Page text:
Perhaps you have heard of the annual mathematical competition Math Kangaroo in China. You probably know that it takes place every year on the third Thursday in March, in several places throughout the US, and that students all from grades 1 to 12 are invited participate. If you or your child has participated, you also know that all who take part receive a T-shirt, diploma and special memento, and the top winners from each level also look forward to special prizes. You most likely support Math Kangaroo's vision of encouraging students to learn mathematics by presenting them with problems that are interesting and by rewarding their efforts. But perhaps you have at some point wondered: Why is it called “Math Kangaroo”? And where did this whole idea come from?

Its history stretches back several decades. In the 1980's, Peter O’Halloran, an Australian mathematician and teacher, began a popular mathematical competition in his country. The test was open to anyone who wanted to participate, and included engaging and thought-provoking questions which stemmed from mathematical areas of knowledge including algebra, geometry, and logic.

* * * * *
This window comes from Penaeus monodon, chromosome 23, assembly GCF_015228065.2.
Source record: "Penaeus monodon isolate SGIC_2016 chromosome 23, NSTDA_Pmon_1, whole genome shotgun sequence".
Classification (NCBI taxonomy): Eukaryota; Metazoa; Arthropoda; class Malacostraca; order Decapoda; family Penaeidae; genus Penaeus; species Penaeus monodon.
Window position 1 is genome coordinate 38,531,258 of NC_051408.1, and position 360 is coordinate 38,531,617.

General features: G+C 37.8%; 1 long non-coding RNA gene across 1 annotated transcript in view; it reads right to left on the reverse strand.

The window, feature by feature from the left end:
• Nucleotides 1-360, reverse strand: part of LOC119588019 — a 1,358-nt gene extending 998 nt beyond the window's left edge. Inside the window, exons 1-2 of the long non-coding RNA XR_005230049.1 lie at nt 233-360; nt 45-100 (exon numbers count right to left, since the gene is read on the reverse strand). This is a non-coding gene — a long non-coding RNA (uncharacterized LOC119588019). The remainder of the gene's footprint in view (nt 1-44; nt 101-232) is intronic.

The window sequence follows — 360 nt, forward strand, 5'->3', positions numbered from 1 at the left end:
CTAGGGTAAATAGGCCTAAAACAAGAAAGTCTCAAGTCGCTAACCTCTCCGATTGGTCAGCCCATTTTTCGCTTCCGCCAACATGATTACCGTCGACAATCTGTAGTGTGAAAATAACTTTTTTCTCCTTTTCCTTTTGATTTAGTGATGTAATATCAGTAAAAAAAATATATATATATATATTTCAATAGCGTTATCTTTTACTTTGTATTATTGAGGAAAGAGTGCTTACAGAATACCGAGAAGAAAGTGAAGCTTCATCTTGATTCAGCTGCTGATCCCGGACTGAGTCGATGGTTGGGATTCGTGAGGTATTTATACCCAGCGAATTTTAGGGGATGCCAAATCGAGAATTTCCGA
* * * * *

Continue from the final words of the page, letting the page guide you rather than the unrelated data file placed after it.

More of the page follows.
In 1991, this idea was taken up in Paris, France. The competition began to be called “Kangaroo” because of its Australian origin. Very quickly, it spread throughout Europe, and presently over 6 million students throughout the world take part. In September 2012 a nice article was published in EMS Newsletter by Prof. Gregor Dolinar, the President of Kangourou Sans Frontiéres, where one could read about history, present and future of the competition worldwide.

The vision of promoting greater commitment to the study of mathematics through the use of interesting problems and positive reinforcement also reached the United States. In 1998, Maria Omelanczuk, a trained mathematician and educator, began with a Math Kangaroo competition at the Sobieski School in Chicago. She continued to promote the competition in collaboration with the school until 2003. At that time, yearly participation in the contest increased to the point that Mrs. Omelanczuk, together with Izabela Szpiech and Joanna Lasek, formed a not-for-profit charity organization, Math Kangaroo in USA, NFP, specifically to deal with organizing and promoting the competition in the US. Since 2003, the competition in the US has been handled by this charity organization. The organization also helps students prepare for the competition by making available problems from the previous years. Participation continues to grow. For recent number please see our Results pages.

Math Kangaroo is an international competition. Not only has it spread from country to country, but the various countries in which the competition takes place work together each year on choosing the problems for the contest. It also takes place at the same time throughout the world. However, the results are not compared between various countries, and prizes are awarded by the national organizers of the competition.